(186 S. E. 706). Neither of these cases is in point, however, for the reason that here the company had denied liability in any amount, which waives requirements of the policy as to notice and preliminary proof of loss. "An absolute refusal to pay shall waive a compliance with these preliminaries." Code 56-831. See also Hanover Fire Ins. Co. v. Scroggs, 90 Ga. App. 539 (3)
, 547 (83 S. E. 2d 295). It is to be noted that the insured originally filed claims in equal amounts against the two insurers having the property coverage, apparently under the mistaken belief that the insurers were liable for the loss equally, whereas, under the terms of the policies, one of the insurers was liable for 71 percent of the loss and the other's liability was for 29 percent of the loss. However, the proofs of loss as filed with each company clearly stated the total amount of damage to the insured property. Further, each of the policies was issued by the same agent, who thus had notice attributable to the companies of the proportion of the loss which each was bound to pay. Obviously, the companies
could not have been misled by the proof of loss filed under the apparently erroneous belief of the insured that each had an equal liability.
We think that where, as here, the insurer has waived the requirements of proof of loss by denying any liability, the insured is not restricted in the subsequent litigation to the mere recovery of the amount claimed in the proof of loss. While this question has not before been passed upon by any appellate court of this State under the facts as here presented, the principle we adopt was stated in Mellen v. U. S. Health & Accident Ins. Co., 83 Vt. 242 (75 A. 273), which held, "Where an accident insurance company waived its right to have proofs of loss filed, plaintiff was not limited in his recovery to the period of disability shown by the proof he did file."
5. The remaining ground of the amended motions for new trial contends that the court erred in charging the jury in substance that the General Accident Fire & Life Assurance Corp.'s policy insured 71 percent of the loss and the Central Mutual Insurance Co.'s policy insured 29 percent of the loss, because the plaintiffs in their petition claim $718.83 from the Central Mutual Insurance Co. and $1,727.83 from the other company, plus penalties and attorney's fees, and, further, that the court did not inform the jury that it was at all times limited to the amounts claimed in the sworn proof of loss and that the jury could not find an amount in excess of the amount claimed in the proof of loss. By the ruling in division 4 of this opinion we have held that the jury was not limited to the amount claimed in the sworn proof of loss. Further, the General Accident Fire & Life Assurance Corp.'s policy covered $125,000 face amount and the Central Mutual Insurance Co.'s policy covered $52,000. Accordingly, their liability is respectively 71 percent and 29 percent of the loss because the apportionment clause of each policy provides that the company shall not be liable for a greater portion of any loss than the amount insured under the policy bears to all other insurance on the property. In view of these provisions, the court did not err in instructing the jury that the respective defendants insured 71 percent and 29 percent of the loss.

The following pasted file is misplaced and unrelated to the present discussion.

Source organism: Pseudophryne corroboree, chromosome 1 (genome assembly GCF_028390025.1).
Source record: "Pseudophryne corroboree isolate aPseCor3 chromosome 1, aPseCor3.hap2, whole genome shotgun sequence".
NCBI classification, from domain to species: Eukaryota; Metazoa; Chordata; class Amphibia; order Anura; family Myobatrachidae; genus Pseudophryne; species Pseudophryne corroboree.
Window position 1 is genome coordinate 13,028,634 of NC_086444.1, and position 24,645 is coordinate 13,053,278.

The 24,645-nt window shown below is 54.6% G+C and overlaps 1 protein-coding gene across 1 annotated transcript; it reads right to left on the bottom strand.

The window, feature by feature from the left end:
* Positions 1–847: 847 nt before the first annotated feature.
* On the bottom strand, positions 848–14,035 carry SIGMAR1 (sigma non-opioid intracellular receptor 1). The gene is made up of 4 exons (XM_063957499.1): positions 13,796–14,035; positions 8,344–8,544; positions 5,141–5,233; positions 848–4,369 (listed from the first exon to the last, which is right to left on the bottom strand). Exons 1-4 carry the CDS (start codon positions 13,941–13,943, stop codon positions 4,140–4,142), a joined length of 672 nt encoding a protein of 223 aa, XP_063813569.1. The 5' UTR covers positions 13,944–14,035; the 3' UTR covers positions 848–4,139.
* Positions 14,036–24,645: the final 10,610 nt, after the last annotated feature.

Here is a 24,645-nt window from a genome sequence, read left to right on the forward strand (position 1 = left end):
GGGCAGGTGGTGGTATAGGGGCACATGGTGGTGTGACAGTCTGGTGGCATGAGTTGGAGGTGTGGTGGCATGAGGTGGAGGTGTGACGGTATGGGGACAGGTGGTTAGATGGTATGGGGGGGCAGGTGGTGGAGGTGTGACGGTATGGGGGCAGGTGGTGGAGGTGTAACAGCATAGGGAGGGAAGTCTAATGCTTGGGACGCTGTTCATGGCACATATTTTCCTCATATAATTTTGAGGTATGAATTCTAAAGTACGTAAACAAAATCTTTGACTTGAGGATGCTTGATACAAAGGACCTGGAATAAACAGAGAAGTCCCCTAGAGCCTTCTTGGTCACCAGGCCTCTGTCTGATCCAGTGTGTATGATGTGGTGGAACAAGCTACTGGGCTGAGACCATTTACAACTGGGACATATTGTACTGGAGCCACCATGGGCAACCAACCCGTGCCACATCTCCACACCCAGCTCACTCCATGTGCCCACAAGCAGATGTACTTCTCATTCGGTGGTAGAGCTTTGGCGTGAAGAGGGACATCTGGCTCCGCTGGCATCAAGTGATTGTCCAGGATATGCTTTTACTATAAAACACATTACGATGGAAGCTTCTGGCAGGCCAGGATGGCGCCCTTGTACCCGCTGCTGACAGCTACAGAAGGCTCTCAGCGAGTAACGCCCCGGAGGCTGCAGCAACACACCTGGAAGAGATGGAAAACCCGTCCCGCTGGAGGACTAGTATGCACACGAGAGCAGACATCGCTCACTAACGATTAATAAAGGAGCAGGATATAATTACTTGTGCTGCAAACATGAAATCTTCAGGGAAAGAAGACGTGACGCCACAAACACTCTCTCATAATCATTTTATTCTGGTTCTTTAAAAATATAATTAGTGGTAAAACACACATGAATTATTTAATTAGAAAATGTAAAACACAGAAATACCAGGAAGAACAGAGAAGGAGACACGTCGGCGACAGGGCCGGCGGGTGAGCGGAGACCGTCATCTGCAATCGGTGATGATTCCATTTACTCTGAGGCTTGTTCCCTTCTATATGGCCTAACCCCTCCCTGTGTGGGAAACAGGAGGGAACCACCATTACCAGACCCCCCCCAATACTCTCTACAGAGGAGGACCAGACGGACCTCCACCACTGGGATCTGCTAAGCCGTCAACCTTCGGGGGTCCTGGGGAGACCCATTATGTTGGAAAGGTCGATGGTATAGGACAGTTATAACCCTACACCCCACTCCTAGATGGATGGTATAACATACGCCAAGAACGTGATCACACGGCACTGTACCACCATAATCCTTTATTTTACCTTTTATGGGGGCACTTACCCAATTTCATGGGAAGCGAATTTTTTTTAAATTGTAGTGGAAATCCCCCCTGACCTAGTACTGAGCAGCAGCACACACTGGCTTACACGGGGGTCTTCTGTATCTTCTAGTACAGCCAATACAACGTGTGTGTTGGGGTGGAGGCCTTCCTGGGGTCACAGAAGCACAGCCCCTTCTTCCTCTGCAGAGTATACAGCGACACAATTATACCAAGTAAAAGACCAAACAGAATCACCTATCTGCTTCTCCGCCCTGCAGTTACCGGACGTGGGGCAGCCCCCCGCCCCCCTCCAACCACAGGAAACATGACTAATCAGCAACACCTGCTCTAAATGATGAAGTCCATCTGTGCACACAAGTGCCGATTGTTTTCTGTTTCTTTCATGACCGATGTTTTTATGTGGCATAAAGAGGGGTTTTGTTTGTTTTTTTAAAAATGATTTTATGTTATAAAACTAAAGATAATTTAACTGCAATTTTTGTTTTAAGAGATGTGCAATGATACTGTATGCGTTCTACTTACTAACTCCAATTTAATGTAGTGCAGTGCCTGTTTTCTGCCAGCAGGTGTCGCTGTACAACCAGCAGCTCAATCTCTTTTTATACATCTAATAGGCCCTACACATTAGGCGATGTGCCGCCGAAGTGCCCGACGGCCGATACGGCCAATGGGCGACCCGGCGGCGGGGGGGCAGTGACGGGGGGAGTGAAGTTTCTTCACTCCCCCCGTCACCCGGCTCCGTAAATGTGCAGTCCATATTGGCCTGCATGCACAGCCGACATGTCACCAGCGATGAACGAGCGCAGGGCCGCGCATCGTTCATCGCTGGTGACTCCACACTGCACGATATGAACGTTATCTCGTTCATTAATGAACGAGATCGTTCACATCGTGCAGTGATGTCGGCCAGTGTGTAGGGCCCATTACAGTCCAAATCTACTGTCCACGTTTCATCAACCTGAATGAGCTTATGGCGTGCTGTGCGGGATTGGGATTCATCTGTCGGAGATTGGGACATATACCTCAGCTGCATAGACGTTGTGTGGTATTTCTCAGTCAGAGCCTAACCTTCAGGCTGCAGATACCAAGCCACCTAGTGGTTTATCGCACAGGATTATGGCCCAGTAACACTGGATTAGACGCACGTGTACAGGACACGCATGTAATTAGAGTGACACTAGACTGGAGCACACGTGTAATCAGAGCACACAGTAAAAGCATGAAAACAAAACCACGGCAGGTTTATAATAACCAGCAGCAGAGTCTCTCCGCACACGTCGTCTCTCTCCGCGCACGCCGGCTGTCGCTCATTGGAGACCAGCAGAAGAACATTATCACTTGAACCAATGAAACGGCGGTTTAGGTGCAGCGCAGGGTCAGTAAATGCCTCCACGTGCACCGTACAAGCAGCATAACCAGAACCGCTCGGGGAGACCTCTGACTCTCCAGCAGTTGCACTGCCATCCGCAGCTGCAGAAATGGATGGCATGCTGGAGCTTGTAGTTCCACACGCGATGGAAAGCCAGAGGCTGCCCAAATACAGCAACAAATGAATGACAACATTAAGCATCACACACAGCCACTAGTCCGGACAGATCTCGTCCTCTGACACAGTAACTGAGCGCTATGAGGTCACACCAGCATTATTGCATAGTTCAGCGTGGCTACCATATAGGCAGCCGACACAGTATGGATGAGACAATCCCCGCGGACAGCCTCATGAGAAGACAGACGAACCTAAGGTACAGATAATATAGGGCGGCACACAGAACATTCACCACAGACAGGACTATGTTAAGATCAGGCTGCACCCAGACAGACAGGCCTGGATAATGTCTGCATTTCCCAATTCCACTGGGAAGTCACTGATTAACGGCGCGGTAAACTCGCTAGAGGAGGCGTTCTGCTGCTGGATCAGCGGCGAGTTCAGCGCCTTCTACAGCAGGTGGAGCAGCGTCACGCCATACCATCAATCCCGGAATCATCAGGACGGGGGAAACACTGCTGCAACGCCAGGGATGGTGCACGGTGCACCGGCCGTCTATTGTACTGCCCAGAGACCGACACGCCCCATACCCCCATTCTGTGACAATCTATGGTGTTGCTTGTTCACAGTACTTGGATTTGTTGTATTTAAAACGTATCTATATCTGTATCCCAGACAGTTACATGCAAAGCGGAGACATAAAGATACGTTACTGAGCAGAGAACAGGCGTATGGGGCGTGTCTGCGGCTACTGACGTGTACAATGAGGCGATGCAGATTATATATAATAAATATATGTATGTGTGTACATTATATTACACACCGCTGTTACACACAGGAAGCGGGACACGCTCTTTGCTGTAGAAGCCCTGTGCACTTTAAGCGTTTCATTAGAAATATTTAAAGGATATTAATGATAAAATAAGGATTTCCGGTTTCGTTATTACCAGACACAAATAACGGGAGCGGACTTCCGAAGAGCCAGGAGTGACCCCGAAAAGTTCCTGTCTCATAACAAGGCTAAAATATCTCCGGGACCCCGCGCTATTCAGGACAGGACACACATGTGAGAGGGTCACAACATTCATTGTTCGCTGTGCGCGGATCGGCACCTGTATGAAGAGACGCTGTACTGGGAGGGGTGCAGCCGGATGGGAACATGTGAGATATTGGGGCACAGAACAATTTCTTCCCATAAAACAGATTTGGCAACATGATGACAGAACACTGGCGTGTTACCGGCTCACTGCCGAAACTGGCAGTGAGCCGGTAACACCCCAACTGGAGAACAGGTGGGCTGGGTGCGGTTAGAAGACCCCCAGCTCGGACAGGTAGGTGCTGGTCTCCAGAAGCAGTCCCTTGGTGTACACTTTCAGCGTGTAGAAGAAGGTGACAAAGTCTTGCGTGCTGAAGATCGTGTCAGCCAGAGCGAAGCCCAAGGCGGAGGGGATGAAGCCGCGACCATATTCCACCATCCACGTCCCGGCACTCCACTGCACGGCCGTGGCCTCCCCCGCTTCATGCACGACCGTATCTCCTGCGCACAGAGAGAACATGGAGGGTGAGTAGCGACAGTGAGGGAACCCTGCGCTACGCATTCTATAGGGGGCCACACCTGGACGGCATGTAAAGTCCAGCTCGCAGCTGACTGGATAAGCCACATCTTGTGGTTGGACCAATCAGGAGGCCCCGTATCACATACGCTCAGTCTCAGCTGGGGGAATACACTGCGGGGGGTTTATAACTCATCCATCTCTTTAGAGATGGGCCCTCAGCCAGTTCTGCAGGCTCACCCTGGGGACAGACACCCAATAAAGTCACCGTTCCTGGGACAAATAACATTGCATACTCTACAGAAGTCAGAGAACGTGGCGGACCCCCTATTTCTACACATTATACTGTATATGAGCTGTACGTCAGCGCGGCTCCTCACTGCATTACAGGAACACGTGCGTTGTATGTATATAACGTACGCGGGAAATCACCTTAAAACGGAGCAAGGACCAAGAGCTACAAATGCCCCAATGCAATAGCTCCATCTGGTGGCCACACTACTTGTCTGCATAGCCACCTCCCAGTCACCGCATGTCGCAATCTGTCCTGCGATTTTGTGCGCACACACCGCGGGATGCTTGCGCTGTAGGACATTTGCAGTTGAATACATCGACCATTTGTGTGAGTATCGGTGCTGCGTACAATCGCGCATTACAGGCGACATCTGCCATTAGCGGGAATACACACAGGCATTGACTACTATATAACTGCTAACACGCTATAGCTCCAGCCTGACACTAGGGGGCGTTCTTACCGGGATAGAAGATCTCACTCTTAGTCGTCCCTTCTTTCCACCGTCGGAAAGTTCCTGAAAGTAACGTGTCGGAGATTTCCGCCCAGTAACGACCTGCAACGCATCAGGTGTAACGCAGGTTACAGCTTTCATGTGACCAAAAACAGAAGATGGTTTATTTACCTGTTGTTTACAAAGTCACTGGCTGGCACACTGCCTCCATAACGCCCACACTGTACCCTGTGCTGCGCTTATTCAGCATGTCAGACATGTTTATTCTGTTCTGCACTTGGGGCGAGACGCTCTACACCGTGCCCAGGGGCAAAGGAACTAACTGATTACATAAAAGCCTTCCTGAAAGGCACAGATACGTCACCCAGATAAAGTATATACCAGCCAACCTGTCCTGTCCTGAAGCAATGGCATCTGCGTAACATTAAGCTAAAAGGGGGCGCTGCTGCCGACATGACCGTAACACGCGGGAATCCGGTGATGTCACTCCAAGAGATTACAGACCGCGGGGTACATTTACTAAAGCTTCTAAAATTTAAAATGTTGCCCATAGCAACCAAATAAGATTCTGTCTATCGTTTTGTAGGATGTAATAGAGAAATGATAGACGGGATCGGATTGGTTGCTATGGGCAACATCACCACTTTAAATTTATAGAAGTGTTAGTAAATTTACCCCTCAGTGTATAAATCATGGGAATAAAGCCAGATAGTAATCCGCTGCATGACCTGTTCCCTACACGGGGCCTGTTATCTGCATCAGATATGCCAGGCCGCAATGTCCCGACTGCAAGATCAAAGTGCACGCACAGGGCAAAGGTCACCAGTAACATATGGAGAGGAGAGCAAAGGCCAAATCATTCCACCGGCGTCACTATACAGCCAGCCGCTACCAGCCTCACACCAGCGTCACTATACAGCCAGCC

The judgments of the trial court overruling the motions for a new trial are affirmed on the condition that the portion of each of the judgments allowing penalties and attorney's fees be stricken; otherwise the judgments are reversed.
Judgments affirmed on condition. Felton, C. J., and Nichols, J., concur.